The State of Utah has already revoked my driving license, so there is really nothing they can do to impose further additional punitive measures or implement additional arbitrary restrictions. They have to be satisfied with fabricating results from the “driving test” that fail to qualify for their standard of drivers license renewal. I suspect they enjoy the feeling of smug moral superiority that derives from such abuse of the public trust.
A good place to address this problem would be to put a stop to the routine discrimination against drivers with disabilities based wholly on speculation, stereotypes and generalizations. The State of Utah is not entitled to act based on their suspicion that a particular driver MIGHT be dangerous. Either I am, or I am not. Prove it.
Since the State of Utah Drivers License Division has demonstrated an ingrained, institutional predisposition to such behavior, it would be fair and appropriate for their records to be regularly subjected to routine audit by an outside independent and objective auditing agent. This auditing must needs be conducted at random intervals selected by the auditor and unannounced to the management, so that the Drivers License Division is unable to easily falsify or sequester appropriate documentation.
It might also be effective for the State to intervene with at least temporary qualified independent management oversight, since the abuse of public trust is apparently found through all levels of this bureaucratic institution. These discriminatory practices are obviously not the fault of any one particular individual, although I have met certain people who exhibit the greatest enthusiasm for pursuing the job of punishing handicapped people. Perhaps some of them fully believe that they are just doing their duty. And that is probably the most unfortunate aspect of all these problems.publishes an elaborate and comprehensive summary showing numerous charts and statistics regarding all motor vehicle accidents. There are no graphics or statistics to substantiate the prejudice against handicapped drivers, though there are other circumstances which are clearly related to the incidence of traffic accidents. Nearly any observer could look at one of the first graphics presented in this publication and easily see that older drivers are the safest and best drivers on the road today. I suspect the incidence of handicapped driver-caused accidents is so small it is not worthy of note in this overbloated "summary" publication of over 100 pages.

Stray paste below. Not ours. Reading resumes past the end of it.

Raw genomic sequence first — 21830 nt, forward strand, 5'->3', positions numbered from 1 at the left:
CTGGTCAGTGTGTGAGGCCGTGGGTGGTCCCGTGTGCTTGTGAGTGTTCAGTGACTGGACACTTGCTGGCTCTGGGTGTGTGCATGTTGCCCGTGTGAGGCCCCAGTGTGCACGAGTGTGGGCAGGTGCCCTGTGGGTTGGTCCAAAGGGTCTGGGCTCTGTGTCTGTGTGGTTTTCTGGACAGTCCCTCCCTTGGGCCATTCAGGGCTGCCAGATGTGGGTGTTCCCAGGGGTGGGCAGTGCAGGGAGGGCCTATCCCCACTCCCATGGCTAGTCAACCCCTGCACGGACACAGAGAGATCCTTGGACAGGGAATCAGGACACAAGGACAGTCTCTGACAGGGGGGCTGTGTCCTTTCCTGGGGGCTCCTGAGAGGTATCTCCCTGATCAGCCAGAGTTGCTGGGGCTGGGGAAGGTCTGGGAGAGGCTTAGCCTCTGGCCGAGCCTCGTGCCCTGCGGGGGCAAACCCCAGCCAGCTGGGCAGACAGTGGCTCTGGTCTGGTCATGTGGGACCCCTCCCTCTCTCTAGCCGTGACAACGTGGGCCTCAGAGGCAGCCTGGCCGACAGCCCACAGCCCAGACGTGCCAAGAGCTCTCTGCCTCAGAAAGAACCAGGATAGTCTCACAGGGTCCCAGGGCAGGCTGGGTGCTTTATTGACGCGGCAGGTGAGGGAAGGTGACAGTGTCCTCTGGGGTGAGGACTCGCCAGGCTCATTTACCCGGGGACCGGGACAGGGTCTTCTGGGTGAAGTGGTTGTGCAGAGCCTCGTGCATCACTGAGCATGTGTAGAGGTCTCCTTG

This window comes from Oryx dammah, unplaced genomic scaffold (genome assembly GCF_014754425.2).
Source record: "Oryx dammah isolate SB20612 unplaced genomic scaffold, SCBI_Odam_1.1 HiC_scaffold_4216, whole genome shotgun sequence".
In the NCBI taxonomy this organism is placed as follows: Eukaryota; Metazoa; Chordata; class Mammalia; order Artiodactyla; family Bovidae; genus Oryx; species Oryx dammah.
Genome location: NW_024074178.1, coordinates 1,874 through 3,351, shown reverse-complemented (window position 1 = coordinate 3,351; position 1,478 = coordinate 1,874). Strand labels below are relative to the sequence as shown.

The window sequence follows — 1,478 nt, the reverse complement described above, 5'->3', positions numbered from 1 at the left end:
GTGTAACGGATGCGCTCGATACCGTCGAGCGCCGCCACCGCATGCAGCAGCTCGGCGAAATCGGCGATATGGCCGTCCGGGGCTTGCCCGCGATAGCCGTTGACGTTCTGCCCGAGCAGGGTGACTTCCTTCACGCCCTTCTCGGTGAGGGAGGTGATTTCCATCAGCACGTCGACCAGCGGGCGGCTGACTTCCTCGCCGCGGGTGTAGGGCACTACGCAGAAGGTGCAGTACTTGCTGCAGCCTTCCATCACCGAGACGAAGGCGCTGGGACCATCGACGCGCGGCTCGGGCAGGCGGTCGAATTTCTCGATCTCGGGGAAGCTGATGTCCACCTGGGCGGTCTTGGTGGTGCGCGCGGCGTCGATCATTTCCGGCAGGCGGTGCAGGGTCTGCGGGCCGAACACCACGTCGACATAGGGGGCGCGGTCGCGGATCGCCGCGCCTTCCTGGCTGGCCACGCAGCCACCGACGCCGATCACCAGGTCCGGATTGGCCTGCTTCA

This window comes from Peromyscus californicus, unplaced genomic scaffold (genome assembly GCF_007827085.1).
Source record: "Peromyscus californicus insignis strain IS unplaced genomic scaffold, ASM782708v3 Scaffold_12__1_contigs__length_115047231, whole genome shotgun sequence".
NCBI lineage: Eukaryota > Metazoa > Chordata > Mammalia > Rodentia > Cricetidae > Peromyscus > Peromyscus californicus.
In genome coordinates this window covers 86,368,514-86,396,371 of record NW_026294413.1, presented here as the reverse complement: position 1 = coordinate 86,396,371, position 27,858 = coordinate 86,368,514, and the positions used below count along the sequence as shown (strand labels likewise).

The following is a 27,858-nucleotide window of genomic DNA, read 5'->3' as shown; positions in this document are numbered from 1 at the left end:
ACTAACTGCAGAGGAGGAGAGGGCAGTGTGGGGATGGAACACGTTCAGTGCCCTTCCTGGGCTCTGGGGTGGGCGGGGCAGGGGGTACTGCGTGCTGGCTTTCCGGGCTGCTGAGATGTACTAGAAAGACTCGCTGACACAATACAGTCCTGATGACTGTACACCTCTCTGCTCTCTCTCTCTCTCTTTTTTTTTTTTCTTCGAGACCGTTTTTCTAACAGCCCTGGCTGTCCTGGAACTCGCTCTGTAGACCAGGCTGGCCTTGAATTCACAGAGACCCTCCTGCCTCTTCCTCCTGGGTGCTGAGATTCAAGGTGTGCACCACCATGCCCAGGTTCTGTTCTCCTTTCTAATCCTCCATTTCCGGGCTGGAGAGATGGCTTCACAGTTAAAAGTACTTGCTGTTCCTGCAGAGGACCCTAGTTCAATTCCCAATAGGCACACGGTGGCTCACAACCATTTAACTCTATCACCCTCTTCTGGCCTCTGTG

Apparently they don't really bother to read their own reports.
Overall, a general attitude seems to prevail in the State of Utah Drivers License Division that is so aptly and succinctly characterized by one of their recent public service ad campaigns.
In my case there is an implied comma after the injunction. They seem to be saying, we automatically assume a priori that the people we work for are stupid, and treat them accordingly. The contemptuous and parochial posturing apparently informs this attitude and the institutional policy that formalizes it.